You Before I (except after Why) At two months old, most babies begin to recognize their parents. They will smile at them, yearn for their presence, and be able to distinguish them from other adults. In fact, in clinical studies, babies have been able to distinguish between their moms and their moms’ identical twins. They recognize something unique about the people they love that goes beyond the surface. It is not until they are two years old that most babies begin to recognize themselves. The most common test of this skill is whether a child can identify themself in a mirror—rubbing off a mark drawn upon their own forehead after seeing it reflected back to them. Although the test for self-recognition is surface based, most child psychologists say that this is also the moment that children begin to think of themselves as unique entities. It is the stage in which they begin using self-referential language such as “I, me, my, and mine” and start reflecting upon themselves from the perspective of others.
It is not long after this stage that children learn to lie. Sometimes it is those who love us who are able to see beyond the marker on our foreheads. Other times their instinctual recognition of us can obscure what lies within. In this exploration of Othello we started with two questions: How well do we really know each other? And how well do we really know ourselves?
—MADELINE CHARNE, PRODUCTION DRAMATURG
FEBRUARY 7 AT 8PM FEBRUARY 8 AT 4PM AND 8PM FEBRUARY 9 AT 4PM Iseman Theater, 1156 Chapel Street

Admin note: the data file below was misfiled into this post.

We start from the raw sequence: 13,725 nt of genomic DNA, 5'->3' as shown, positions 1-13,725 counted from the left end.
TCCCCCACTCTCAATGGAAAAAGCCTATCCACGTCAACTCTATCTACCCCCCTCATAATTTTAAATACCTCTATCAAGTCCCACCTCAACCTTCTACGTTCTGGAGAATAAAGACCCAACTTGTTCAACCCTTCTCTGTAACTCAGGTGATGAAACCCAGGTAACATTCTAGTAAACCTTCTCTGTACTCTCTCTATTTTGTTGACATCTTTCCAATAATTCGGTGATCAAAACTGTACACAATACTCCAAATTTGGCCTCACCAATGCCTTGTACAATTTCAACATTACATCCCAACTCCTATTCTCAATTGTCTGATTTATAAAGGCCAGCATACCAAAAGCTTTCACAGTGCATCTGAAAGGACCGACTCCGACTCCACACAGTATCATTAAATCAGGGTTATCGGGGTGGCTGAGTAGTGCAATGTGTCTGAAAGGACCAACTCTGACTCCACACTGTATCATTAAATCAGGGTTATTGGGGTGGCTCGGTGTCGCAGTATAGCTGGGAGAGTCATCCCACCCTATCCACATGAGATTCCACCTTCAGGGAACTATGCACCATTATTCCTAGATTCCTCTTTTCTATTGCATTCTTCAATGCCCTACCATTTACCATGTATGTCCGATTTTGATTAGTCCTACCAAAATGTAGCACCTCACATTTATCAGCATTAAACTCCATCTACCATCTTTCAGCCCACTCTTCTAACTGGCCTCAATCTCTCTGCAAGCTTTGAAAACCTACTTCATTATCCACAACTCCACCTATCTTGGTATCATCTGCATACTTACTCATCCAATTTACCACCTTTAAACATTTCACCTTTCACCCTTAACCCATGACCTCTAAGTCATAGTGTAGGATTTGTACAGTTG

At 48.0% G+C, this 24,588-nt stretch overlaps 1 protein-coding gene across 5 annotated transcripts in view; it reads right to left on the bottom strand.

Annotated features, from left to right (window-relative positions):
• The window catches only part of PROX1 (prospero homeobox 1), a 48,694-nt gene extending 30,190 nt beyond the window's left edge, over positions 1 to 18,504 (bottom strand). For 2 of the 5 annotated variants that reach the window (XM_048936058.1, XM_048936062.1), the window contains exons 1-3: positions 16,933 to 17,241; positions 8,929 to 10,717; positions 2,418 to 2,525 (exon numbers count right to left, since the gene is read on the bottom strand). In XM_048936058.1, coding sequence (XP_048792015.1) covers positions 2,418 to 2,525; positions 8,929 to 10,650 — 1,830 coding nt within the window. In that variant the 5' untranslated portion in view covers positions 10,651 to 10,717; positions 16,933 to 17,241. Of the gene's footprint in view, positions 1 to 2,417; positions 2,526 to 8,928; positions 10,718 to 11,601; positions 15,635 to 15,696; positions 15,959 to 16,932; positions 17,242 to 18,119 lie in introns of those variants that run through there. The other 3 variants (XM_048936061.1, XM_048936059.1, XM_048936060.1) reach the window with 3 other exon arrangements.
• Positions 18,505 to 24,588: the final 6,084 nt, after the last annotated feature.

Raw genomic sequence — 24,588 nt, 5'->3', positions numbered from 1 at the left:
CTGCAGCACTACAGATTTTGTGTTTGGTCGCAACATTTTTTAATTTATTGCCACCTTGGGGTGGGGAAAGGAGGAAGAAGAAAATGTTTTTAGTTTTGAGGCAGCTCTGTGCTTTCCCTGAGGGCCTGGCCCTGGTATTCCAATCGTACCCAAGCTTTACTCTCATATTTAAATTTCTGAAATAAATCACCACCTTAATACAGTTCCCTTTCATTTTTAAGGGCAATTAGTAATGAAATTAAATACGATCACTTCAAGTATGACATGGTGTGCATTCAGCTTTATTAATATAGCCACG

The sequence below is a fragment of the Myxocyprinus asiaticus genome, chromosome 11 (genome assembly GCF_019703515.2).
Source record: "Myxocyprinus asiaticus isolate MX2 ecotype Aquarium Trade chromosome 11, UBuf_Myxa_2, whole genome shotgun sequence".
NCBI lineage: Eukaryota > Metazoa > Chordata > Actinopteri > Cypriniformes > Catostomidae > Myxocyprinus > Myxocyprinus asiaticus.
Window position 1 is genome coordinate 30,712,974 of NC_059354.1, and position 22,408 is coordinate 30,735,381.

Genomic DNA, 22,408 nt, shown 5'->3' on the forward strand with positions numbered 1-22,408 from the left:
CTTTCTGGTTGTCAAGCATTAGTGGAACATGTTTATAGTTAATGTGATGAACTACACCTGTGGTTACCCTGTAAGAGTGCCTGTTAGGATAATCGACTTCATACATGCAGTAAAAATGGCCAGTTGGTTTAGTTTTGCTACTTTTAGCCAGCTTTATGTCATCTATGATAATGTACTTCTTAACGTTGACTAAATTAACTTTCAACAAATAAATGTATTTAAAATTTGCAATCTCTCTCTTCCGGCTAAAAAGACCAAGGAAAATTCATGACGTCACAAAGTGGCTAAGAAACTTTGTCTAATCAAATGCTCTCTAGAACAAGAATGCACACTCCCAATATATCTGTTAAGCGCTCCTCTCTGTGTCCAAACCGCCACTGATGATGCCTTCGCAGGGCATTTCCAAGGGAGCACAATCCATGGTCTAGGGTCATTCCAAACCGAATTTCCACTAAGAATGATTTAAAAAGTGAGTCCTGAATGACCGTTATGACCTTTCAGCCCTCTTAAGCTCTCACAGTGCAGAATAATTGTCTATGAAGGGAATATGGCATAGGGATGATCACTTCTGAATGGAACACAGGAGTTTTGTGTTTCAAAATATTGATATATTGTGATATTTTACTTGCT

YALE SCHOOL OF DRAMA James Bundy, Dean Victoria Nolan, Deputy Dean Chantal Rodriguez, Associate Dean Kelvin Dinkins, Jr., Assistant Dean
Lighting Design Advisor
Venice. Cyprus. 1570...ish
Samuel Kwan Chi Chan Assistant Projection Installation Designer
Elena Tilli Assistant Sound Designer/Engineer
OTHELLO By William Shakespeare Directed by Kat Yen
Noel Nichols Stage Management Student Supervisor
Production Staff Mike VanAartsen Associate Production Manager
Elsa GibsonBraden Costume Designer
Herin Kaputkin Lighting Designer
Nicole E. Lang Projection Installation Designer
Sean Preston Composer and Sound Designer
Dakota Stipp Production Dramaturg
Madeline Charne Stage Manager
in alphabetical order Othello
Brandon E. Burton Brabantio/Lodovico
John R. Colley Desdemona
Evelyn Giovine Roderigo
Robert Lee Hart Emilia
Kineta Kunutu Bianca/Duke of Venice
Doireann Mac Mahon Cassio
Benjamin Jones Assistant Technical Director
Rolando Chusan, Jimmy Dailey, Cindy Fernandez, Erica Knight, Maiken Lozano-Wiese, Paco LozanoWiese, Artem Kreimer, Mouna R’miki, Andres Piña Santiago. The Studio Series productions are designed to be learning experiences that complement classroom work, providing a medium for students at Yale School of Drama to combine their individual talents and energies toward the staging of collaboratively created works. Your attendance meaningfully completes this process.
Margo Camden Run Crew
Rebecca Adelsheim Kirk Keen Olivia Plath Andrew Rovner
Administration Associate Managing Director
Caitlin Crombleholme Assistant Managing Director
Dario Ladani Sanchez
Madeline Carey Oakton Reynolds House Manager
Lisa D. Richardson
Supported by The Benjamin Mordecai III Production Fund
Associate Safety Advisor
There will be a ten-minute intermission.
Yale School of Drama productions are supported by the work of more than 200 faculty and staff members throughout the year.
THE BENJAMIN MORDECAI III PRODUCTION FUND, established by a graduate of the School, honors the memory of the Tony Award-winning producer who served as Managing Director of Yale Repertory Theatre, 1982–1993, and as Associate Dean and Chair of the Theater Management Department from 1993 until his death in 2005.